(Image by molosovsky)
A moving video about all libraries do for everyone in their communities:
Libraries are for readers, for the young and old, for people who are searching for jobs, for people who are learning new languages, for people who are new to their communities, for people who can’t leave their homes, for people who need some help, for people who want to share their knowledge.
Libraries are for everyone.
Let’s make sure our libraries get the support they deserve.
“If you could only sense how important you are to the lives of those you meet; how important you can be to the people you may never even dream of. There is something of yourself that you leave at every meeting with another person.”–Fred Rogers
It’s been a tough month for a lot of wonderful people I know, so I wanted to share this fantastic quote by one of the all-time best people. No matter what you’re going through right now, remember that you matter to so many other people.
Fellow Candlewick YA writer and one of my favorite 2014 debut authors, Sarah Combs, recently sent me this article about why English majors matter. Needless to say, my heart swelled with bookish pride. For example:
“The English major is, first of all, a reader. She’s got a book pup-tented in front of her nose many hours a day; her Kindle glows softly late into the night. But there are readers and there are readers. There are people who read to anesthetize themselves—they read to induce a vivid, continuous, and risk-free daydream. They read for the same reason that people grab a glass of chardonnay—to put a light buzz on. The English major reads because, as rich as the one life he has may be, one life is not enough. He reads not to see the world through the eyes of other people but effectively to become other people. What is it like to be John Milton, Jane Austen, Chinua Achebe? What is it like to be them at their best, at the top of their games?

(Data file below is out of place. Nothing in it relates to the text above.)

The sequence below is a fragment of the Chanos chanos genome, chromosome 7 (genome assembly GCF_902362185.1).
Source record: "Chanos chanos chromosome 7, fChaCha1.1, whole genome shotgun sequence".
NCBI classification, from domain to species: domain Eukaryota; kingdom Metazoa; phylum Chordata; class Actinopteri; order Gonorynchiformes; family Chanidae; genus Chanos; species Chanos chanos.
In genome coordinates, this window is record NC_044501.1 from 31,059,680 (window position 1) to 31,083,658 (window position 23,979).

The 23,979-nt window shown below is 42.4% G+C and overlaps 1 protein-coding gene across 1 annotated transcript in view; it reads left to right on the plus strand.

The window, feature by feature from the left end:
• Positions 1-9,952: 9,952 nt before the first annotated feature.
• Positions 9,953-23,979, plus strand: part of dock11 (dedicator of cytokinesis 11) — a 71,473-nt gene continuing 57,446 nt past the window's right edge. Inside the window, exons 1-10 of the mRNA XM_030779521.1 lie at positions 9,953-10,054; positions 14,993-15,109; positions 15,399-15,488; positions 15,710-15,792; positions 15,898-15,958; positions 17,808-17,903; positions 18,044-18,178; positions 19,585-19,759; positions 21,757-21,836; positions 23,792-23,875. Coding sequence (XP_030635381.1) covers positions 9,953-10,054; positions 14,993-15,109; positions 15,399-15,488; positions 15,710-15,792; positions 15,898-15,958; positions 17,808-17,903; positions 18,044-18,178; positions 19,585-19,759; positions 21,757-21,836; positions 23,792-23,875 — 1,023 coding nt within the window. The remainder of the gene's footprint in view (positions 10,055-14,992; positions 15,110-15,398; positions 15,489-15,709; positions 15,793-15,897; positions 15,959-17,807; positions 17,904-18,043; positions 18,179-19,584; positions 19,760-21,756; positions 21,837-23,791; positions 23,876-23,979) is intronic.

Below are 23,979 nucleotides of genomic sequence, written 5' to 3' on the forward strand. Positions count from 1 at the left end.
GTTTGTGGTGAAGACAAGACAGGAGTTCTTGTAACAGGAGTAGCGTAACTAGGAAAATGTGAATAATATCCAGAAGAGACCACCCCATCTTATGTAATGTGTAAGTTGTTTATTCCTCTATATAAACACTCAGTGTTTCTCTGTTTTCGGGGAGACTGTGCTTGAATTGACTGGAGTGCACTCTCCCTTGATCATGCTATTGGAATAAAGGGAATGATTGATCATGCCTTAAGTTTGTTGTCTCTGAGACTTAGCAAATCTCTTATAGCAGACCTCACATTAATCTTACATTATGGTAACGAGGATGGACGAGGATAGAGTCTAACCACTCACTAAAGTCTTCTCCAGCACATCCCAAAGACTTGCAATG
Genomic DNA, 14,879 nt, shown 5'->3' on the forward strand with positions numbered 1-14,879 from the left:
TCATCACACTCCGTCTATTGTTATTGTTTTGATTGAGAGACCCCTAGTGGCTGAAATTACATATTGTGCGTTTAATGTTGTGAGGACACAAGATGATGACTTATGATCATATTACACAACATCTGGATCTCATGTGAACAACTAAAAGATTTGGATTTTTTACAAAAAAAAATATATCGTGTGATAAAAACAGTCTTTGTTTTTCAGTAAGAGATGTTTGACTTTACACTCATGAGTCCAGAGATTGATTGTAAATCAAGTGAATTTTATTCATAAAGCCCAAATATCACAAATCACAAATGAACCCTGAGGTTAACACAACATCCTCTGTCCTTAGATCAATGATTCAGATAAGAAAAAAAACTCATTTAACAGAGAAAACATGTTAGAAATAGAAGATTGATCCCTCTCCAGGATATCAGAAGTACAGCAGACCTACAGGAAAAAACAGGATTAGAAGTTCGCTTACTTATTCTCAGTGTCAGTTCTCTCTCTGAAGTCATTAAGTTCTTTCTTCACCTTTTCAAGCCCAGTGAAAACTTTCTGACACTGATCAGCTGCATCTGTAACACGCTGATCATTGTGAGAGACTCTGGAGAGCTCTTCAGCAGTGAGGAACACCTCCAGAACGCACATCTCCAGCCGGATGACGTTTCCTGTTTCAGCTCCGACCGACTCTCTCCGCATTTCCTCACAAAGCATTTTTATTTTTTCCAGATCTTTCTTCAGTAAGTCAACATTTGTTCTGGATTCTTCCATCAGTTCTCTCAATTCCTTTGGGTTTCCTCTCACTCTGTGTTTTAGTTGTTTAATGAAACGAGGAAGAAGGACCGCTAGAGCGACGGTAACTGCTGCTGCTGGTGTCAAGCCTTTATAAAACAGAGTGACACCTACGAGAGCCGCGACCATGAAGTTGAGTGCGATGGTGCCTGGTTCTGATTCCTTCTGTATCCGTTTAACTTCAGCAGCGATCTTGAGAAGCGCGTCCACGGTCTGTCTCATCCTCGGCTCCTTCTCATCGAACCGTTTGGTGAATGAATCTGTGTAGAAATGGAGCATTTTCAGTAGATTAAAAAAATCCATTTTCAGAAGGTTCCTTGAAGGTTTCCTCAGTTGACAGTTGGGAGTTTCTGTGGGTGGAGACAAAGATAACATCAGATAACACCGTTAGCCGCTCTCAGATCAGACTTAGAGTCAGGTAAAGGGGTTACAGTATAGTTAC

English majors want the joy of seeing the world through the eyes of people who—let us admit it—are more sensitive, more articulate, shrewder, sharper, more alive than they themselves are. The experience of merging minds and hearts with Proust or James or Austen makes you see that there is more to the world than you had ever imagined. You see that life is bigger, sweeter, more tragic and intense—more alive with meaning than you had thought.”
The whole article is fantastic. Edmundson defends not only the act of reading, as above, but also the act of writing and how deft handling of language allows us to “not merely to represent the world but to interpret it.” Isn’t every other major or career made better by the ability to represent and interpret the world and its ideas? Definitely click through to read the rest.
I’m a former English major and, even though people often make jokes about how unemployable we are and how useless it is to “sit around and read,” I can think of nothing more valuable than understanding language and being sensitive to the human experience. My English major certainly helped me get jobs (with health benefits!) and has made me a more thoughtful person overall.
Also, I gave a little cheer when I saw that the article writer was, in fact, Mark Edmundson, professor at the University of Virginia, my beloved alma mater. (Woohoo, English department!)
Thanks again to Sarah for sharing such an inspiring article! (And guys, you are totally going to want to read her book, Breakfast Served Anytime when it comes out next spring.)